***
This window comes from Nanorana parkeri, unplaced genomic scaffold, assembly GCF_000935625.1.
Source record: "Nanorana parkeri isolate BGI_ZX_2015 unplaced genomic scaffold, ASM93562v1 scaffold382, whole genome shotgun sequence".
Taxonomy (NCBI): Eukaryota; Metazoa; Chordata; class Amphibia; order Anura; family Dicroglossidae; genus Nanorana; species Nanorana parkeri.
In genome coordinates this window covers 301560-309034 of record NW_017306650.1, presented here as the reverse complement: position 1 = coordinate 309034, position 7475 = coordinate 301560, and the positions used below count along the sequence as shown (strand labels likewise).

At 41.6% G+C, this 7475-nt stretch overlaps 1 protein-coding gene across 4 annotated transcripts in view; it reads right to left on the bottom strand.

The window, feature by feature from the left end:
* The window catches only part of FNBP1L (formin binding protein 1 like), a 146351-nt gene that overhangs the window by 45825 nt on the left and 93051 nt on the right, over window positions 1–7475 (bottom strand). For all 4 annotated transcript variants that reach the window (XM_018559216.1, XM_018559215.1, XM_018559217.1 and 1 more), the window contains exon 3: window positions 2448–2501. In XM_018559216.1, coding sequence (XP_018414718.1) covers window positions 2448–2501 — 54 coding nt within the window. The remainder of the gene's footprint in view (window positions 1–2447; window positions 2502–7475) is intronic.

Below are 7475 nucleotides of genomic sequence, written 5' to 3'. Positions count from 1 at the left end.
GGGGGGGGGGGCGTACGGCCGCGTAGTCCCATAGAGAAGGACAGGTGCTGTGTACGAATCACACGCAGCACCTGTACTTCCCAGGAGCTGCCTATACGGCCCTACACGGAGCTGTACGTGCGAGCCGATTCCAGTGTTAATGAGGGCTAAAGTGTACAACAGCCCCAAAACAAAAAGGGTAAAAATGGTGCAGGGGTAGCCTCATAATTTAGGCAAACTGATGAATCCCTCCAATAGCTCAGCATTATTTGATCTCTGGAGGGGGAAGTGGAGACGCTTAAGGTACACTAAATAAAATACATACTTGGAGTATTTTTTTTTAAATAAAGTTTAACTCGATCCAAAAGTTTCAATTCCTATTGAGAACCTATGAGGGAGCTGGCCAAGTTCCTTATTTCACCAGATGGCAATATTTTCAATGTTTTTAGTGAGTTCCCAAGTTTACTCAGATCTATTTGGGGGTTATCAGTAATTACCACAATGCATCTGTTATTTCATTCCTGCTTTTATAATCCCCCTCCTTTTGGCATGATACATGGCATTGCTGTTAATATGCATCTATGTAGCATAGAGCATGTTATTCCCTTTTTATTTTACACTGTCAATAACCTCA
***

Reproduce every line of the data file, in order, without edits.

This window comes from Nanorana parkeri, unplaced genomic scaffold, assembly GCF_000935625.1.
Source record: "Nanorana parkeri isolate BGI_ZX_2015 unplaced genomic scaffold, ASM93562v1 scaffold382, whole genome shotgun sequence".
Taxonomy (NCBI): Eukaryota; Metazoa; Chordata; class Amphibia; order Anura; family Dicroglossidae; genus Nanorana; species Nanorana parkeri.
In genome coordinates this window covers 301560-309034 of record NW_017306650.1, presented here as the reverse complement: position 1 = coordinate 309034, position 7475 = coordinate 301560, and the positions used below count along the sequence as shown (strand labels likewise).

At 41.6% G+C, this 7475-nt stretch overlaps 1 protein-coding gene across 4 annotated transcripts in view; it reads right to left on the bottom strand.

The window, feature by feature from the left end:
* The window catches only part of FNBP1L (formin binding protein 1 like), a 146351-nt gene that overhangs the window by 45825 nt on the left and 93051 nt on the right, over window positions 1–7475 (bottom strand). For all 4 annotated transcript variants that reach the window (XM_018559216.1, XM_018559215.1, XM_018559217.1 and 1 more), the window contains exon 3: window positions 2448–2501. In XM_018559216.1, coding sequence (XP_018414718.1) covers window positions 2448–2501 — 54 coding nt within the window. The remainder of the gene's footprint in view (window positions 1–2447; window positions 2502–7475) is intronic.

Below are 7475 nucleotides of genomic sequence, written 5' to 3'. Positions count from 1 at the left end.
GGGGGGGGGGGCGTACGGCCGCGTAGTCCCATAGAGAAGGACAGGTGCTGTGTACGAATCACACGCAGCACCTGTACTTCCCAGGAGCTGCCTATACGGCCCTACACGGAGCTGTACGTGCGAGCCGATTCCAGTGTTAATGAGGGCTAAAGTGTACAACAGCCCCAAAACAAAAAGGGTAAAAATGGTGCAGGGGTAGCCTCATAATTTAGGCAAACTGATGAATCCCTCCAATAGCTCAGCATTATTTGATCTCTGGAGGGGGAAGTGGAGACGCTTAAGGTACACTAAATAAAATACATACTTGGAGTATTTTTTTTTAAATAAAGTTTAACTCGATCCAAAAGTTTCAATTCCTATTGAGAACCTATGAGGGAGCTGGCCAAGTTCCTTATTTCACCAGATGGCAATATTTTCAATGTTTTTAGTGAGTTCCCAAGTTTACTCAGATCTATTTGGGGGTTATCAGTAATTACCACAATGCATCTGTTATTTCATTCCTGCTTTTATAATCCCCCTCCTTTTGGCATGATACATGGCATTGCTGTTAATATGCATCTATGTAGCATAGAGCATGTTATTCCCTTTTTATTTTACACTGTCAATAACCTCA